to think the loss of my mum at 85 was tragic

(133 Posts)
highho1 Sun 12-Jan-14 23:22:56

Sorry this is a bit of a thread about a thread but it has got to me.
My mum died following a fall at 85. She may have only has a few more years left if she hadn't had the fall.
But at least than she would have possibly met her final grandchild. (My 3rd dd)
Aibu to think the loss of a older person can still be tragic.

Oblomov Mon 13-Jan-14 01:02:33

Sorry for your loss.
Maybe tragic is not the right word.
I am not disputing the loss or the sadness.
If someone dies suddenly, unexpectedly, that is different to having an very elderly parent who has had numerous falls, is becoming more fragile.
Dh's mum is like this. I love her, she is lovely. She is 84. We have talked about how she is becoming more fragile and we might lose her sooner rather than later.
This won't affect the sadness and tears, that dh will have when it finally does happen.
But it will not be entirely unexpected.so I wouldn't think that 'tragic' was quite the right word.

Whathaveiforgottentoday Mon 13-Jan-14 01:02:41

I'm sorry to hear the loss of your mum, I think when you lose your mum, it is difficult at any age.
I'm not sure I would apply the word tragic though. I lost both grandmothers recently and both were in their 90's and to be honest, both had good lives, not easy, but good lives, and although I miss them terribly, I felt it was just their time. If I have such a good long life I will consider myself one of the lucky ones. In both cases, they were very ill at the end and in great pain.
I think tragic is when you lose someone before they've had a chance to live.

However, I dread the day I lose my mum and perhaps on that day I will feel like you.

WhenWhyWhere Mon 13-Jan-14 01:15:20

So sorry about your loss.

Of course your mothers accident was tragic however I understand what the poster on the other thread was trying to convey. I don't really know what you are trying to achieve with this thread. Tragic is just a word - everyone's perception of death and morning are different. My mil still talks about her parents who passed away 40-50 years ago. She talks about them ALL the time. I might think she is being unreasonable but I bet she doesn't.
I loved my gran very much and spoke to her all the time but I wasn't that upset when she died. She was very old and had had a happy life. I didn't take a single day off work and I didn't even cry. I guess some people might think me heartless. I certainly never thought of her death as tragic. Everyone is different.

WhenWhyWhere Mon 13-Jan-14 01:16:59

I meant mourning not morning blush. Also, I hope my post didn't sound arsey, it wasn't meant to.

TheTruffleHunter Mon 13-Jan-14 01:36:09

So sorry for your loss OP. sounds like your Mum's death was unexpected, and in any event would have been terribly distressing for you.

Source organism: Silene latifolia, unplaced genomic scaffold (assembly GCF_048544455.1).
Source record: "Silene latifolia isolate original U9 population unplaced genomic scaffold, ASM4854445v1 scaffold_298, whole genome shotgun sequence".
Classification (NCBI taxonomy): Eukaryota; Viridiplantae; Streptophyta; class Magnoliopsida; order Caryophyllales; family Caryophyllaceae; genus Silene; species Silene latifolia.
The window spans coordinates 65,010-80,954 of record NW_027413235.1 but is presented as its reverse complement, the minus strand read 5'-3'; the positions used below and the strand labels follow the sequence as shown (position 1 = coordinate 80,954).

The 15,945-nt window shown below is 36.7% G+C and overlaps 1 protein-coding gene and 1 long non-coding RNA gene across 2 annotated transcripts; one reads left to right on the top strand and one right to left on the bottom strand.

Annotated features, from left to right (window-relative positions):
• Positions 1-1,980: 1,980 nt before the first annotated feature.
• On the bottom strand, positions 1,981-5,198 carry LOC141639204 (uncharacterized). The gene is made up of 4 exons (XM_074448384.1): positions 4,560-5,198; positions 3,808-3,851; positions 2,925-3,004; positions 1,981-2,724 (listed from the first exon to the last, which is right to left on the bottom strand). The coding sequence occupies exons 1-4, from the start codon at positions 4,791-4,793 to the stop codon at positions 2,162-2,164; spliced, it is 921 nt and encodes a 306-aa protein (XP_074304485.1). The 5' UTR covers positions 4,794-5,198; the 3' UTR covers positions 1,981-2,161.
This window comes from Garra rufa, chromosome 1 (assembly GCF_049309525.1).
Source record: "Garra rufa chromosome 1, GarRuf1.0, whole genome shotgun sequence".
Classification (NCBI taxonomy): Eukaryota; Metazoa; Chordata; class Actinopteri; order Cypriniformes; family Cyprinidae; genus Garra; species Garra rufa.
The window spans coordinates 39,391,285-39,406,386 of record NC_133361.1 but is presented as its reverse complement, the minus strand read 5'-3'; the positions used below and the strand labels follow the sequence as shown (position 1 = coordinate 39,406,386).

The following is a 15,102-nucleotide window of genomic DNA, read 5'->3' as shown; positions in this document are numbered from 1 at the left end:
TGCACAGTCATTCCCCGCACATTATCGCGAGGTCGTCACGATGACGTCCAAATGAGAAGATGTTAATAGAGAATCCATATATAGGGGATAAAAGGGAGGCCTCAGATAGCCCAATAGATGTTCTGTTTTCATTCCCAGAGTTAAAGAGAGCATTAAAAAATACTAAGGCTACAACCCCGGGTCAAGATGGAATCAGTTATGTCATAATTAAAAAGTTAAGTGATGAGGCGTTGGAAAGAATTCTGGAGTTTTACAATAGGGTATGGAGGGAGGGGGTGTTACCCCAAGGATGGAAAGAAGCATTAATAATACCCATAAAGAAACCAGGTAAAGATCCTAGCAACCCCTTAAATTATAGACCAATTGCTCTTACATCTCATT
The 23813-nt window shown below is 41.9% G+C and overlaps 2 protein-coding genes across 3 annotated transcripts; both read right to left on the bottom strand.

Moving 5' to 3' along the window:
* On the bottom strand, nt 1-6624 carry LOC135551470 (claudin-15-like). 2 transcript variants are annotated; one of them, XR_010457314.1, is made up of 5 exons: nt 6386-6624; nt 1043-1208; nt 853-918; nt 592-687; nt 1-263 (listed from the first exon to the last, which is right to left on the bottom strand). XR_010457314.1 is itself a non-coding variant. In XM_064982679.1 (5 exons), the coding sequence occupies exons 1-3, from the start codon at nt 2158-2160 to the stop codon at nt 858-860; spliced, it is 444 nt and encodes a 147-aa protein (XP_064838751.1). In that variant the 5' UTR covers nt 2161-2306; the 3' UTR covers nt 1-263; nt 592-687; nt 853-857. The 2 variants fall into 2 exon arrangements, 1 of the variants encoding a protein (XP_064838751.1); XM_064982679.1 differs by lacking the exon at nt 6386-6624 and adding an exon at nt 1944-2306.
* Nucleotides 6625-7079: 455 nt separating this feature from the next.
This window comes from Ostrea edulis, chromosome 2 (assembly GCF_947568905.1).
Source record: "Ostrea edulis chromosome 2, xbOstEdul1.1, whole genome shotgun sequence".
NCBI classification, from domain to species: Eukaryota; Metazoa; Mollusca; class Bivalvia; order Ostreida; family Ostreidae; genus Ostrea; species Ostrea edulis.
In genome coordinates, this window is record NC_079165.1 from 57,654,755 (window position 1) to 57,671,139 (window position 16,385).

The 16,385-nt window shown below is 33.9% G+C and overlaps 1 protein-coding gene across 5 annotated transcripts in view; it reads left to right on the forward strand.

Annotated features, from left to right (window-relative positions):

Anyone who does the 'she was so old/it was a blessing' - except in very particular circs obviously - can just fuck right off.

Do not feel you don' t have the right to grieve OP, please.

sykadelic15 Mon 13-Jan-14 01:37:50

My dad was 93 when he passed. Though he'd been sick, his eventual end was not expected.

It is incredibly crass and heartless to tell anyone that it's not a "tragic loss". It up to the mourner to decide whether it's tragic. The definition o tragic is: "causing or characterized by extreme distress or sorrow."

Don't tell me that my dad lived a good life. I know he did, but that doesn't mean I should be okay with his death or grieve less. Don't tell me that because he was sick I shouldn't consider it "tragic" to lose him.

He will never meet any kids we might have. He'll never meet the child my sister is pregnant with. Walk my other siblings down the aisle (if that happens). My mother still cries herself to sleep some nights. She still misses his cuddles.

Yes, he was older. But he was my dad and my family and I get to decide if his loss is tragic, and it was. The world lost a wonderful man.

squeakytoy Mon 13-Jan-14 01:46:45

Yanbu. I lost my mum in almost the same circumstances. She was 79 but in excellent health, very independent, and there was no reason to think she didn't have a good 10 or 15 years left if not more.

She had a fall at home due to slipping off a stool while changing her window blinds, broke her wrist and died due to an allergic reaction to the anaesthetic she had when they were resetting her wrist.

I was devastated and feel cheated too. Almost six years now since it happened and I still miss her terribly.

squeakytoy Mon 13-Jan-14 01:47:23

Yanbu. I lost my mum in almost the same circumstances. She was 79 but in excellent health, very independent, and there was no reason to think she didn't have a good 10 or 15 years left if not more.

She had a fall at home due to slipping off a stool while changing her window blinds, broke her wrist and died due to an allergic reaction to the anaesthetic she had when they were resetting her wrist.

I was devastated and feel cheated too. Almost six years now since it happened and I still miss her terribly.

BlingBang Mon 13-Jan-14 01:47:52

Obviously we all see it different. My mum was 66, a sudden and brief fucking awful illness. Have never though of it as tragic, sad and heartbreaking for us, but not tragic.

BlingBang Mon 13-Jan-14 01:51:41

Just think that people who make it past 80 or such and have people who love them and will miss them - are actually very lucky in life. Surely that's a life fully lived and we should celebrate that.